The Bank of Greece refuted earlier today a report by German financial newspaper Handelsblatt that the troika of international lenders gave an ultimatum to Greece that the European Central Bank will stop liquidity to Greek banks unless Athens and troika come to an agreement by end of 2014.
According to Handelsblatt, the ECB will stop re-financing Bank of Greece unless Athens agrees with its international creditors. So far, the ECB uses Greek bonds as collateral and lends at a 0.05 percent interest rate. In case there is no agreement, Handelsblatt says, ECB will stop re-financing Bank of Greece by buying Greek bonds.
In that case, BoG will be forced to borrow through the ELA system (Emergency Liquidity Assistance) at 1.55 percent interest rate. This means that Greek banks can only offer loans with high interest rates since the cost of borrowing will be higher.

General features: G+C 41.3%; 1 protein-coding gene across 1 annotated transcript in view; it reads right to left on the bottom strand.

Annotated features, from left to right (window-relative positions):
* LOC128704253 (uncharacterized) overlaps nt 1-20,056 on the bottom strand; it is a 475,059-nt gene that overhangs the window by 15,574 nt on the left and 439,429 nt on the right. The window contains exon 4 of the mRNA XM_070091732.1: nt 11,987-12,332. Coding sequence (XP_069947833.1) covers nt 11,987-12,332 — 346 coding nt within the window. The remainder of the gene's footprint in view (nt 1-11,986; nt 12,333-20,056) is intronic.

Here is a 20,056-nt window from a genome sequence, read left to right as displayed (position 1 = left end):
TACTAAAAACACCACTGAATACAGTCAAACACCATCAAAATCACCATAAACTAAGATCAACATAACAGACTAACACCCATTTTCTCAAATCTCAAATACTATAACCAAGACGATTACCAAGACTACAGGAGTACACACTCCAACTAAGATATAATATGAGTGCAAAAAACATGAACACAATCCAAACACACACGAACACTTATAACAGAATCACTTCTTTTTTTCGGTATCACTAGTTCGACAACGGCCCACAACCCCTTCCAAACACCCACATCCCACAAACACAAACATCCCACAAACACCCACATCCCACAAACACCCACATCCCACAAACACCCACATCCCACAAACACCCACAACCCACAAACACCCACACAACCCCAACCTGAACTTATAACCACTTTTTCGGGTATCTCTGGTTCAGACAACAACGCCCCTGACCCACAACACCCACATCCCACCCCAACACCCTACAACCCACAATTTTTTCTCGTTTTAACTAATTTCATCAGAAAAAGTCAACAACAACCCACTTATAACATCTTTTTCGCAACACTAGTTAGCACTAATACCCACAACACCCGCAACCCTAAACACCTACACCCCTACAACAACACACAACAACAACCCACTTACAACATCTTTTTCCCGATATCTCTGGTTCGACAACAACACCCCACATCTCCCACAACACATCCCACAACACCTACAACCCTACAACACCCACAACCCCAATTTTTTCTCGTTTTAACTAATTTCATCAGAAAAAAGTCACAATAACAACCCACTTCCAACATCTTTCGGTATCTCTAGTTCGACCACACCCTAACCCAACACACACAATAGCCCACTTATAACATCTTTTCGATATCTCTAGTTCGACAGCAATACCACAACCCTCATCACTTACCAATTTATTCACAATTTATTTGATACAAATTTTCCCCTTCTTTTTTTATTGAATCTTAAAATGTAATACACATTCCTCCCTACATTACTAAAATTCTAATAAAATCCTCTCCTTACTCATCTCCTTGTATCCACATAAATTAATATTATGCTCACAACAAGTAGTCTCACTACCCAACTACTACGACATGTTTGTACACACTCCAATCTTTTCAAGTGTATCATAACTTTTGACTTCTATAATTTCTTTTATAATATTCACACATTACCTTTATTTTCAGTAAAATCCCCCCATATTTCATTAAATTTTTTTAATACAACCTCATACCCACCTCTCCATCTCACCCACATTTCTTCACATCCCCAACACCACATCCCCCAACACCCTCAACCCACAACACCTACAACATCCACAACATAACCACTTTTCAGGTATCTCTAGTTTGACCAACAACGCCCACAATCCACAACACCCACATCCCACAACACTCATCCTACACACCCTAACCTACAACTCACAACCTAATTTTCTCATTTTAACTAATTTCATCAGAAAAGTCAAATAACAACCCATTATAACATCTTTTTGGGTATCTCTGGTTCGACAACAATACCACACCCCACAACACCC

The German newspaper makes these claims with sources from Brussels, Berlin and Athens. Handelsblatt says that the Eurogroup wants negotiations to end before Christmas and puts pressure on Athens to accept the troika’s demands. At the same time, the troika keeps asking for more measures and reforms, while Athens looks determined to refuse certain demands.
“This is nonsense,” a Bank of Greece official told newsit.gr, commenting on the Handelsblatt report.
At the moment, the general climate in Europe favors financial liquidity, especially after yesterday’s intervention by the Head of the European Central Bank Mario Draghi. Analysts point out that it is the first time Draghi says so unequivocally that it ECB is determined to proceed, if necessary, to massive bond purchases even without a unanimous decision of ECB board members.